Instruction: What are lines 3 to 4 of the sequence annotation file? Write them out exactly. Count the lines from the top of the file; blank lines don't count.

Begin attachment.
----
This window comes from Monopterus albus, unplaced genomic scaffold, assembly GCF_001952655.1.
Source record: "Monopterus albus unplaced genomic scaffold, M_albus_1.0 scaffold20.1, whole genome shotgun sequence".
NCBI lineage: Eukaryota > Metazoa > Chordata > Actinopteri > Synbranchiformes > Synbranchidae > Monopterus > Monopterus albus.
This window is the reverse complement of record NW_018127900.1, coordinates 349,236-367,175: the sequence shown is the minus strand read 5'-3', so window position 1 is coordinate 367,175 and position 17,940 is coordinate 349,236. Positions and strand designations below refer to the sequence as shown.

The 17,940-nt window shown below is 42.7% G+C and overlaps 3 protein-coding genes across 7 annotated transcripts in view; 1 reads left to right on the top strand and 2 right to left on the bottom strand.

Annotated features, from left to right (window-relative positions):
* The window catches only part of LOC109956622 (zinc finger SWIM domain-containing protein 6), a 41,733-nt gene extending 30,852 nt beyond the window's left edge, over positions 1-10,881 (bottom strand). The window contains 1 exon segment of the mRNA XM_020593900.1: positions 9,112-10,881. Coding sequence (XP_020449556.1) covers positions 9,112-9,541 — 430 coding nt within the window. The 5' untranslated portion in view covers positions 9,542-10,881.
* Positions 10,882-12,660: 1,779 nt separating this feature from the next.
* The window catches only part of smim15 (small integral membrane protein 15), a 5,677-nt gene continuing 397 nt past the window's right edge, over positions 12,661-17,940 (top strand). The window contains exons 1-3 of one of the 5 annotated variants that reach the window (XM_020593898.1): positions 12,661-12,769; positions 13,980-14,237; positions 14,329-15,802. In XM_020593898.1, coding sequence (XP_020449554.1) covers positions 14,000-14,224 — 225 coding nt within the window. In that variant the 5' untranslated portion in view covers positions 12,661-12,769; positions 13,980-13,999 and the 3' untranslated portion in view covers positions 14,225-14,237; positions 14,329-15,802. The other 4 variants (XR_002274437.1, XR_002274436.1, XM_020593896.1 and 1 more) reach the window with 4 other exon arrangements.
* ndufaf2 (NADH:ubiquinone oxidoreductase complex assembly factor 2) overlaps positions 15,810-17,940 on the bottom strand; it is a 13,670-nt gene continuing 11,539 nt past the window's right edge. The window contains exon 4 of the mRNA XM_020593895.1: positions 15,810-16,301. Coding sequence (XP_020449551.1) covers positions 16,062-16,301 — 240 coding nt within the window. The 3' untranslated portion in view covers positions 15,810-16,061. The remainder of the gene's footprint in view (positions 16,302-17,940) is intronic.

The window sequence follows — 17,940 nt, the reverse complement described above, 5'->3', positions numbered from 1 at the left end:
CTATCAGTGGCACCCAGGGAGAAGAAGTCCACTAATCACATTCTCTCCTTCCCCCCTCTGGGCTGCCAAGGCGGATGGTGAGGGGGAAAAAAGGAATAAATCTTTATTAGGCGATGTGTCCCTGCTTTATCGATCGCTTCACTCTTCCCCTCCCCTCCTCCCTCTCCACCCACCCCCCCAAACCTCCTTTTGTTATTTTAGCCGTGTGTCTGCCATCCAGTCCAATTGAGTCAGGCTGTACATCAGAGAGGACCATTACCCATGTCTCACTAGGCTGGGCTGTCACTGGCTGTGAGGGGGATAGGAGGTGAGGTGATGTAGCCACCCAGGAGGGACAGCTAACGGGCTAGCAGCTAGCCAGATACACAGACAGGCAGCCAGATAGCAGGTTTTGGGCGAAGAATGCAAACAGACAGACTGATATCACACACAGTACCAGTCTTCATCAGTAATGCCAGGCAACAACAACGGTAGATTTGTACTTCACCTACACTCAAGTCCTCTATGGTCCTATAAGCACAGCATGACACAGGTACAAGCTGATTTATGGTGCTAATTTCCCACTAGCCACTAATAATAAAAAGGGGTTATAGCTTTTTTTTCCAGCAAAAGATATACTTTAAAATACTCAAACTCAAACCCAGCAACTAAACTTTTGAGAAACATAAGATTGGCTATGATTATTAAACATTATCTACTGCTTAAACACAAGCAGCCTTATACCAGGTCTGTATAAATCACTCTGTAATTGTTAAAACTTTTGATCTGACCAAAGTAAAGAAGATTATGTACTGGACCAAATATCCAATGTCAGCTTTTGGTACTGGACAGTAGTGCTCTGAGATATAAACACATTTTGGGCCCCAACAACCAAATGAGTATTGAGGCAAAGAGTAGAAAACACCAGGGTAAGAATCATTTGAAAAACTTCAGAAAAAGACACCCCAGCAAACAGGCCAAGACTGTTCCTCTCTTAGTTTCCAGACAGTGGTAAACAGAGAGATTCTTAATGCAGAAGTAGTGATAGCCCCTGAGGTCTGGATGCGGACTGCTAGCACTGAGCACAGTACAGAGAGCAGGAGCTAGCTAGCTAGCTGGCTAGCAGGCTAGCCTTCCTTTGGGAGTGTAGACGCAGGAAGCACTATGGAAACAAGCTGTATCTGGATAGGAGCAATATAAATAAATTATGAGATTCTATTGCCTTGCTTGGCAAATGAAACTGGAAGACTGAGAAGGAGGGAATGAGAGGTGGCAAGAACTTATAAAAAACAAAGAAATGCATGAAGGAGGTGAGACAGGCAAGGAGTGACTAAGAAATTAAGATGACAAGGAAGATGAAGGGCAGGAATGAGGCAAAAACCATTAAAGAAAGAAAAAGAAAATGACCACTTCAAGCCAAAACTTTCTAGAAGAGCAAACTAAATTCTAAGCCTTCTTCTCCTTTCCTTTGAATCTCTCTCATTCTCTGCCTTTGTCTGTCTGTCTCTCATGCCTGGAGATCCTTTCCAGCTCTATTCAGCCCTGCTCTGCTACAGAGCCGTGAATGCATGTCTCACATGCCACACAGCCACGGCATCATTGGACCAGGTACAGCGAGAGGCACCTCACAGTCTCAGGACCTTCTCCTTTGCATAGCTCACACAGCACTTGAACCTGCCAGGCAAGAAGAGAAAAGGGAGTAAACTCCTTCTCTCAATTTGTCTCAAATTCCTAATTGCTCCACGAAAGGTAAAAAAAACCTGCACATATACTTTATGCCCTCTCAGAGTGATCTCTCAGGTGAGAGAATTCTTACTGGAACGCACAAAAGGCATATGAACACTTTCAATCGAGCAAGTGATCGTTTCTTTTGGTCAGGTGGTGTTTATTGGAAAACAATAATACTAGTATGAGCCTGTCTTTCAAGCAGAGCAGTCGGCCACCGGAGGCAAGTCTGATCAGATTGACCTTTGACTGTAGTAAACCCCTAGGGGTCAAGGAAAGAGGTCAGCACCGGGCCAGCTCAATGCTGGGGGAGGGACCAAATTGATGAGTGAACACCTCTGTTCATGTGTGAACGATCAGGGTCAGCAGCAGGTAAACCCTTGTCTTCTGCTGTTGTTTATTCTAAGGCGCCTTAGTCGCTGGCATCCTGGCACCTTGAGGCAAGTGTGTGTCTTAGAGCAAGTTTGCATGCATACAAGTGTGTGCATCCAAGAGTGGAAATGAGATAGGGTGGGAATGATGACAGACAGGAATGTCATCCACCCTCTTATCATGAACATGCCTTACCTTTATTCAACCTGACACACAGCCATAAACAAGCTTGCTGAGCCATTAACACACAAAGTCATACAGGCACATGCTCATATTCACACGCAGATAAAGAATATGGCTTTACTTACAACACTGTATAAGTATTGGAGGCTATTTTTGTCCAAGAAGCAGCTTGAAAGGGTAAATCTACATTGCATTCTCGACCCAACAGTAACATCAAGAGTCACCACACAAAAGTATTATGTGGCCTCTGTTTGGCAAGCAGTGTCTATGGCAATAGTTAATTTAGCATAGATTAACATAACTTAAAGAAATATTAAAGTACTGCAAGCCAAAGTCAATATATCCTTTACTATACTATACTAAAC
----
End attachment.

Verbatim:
NCBI lineage: Eukaryota > Metazoa > Chordata > Actinopteri > Synbranchiformes > Synbranchidae > Monopterus > Monopterus albus.
This window is the reverse complement of record NW_018127900.1, coordinates 349,236-367,175: the sequence shown is the minus strand read 5'-3', so window position 1 is coordinate 367,175 and position 17,940 is coordinate 349,236. Positions and strand designations below refer to the sequence as shown.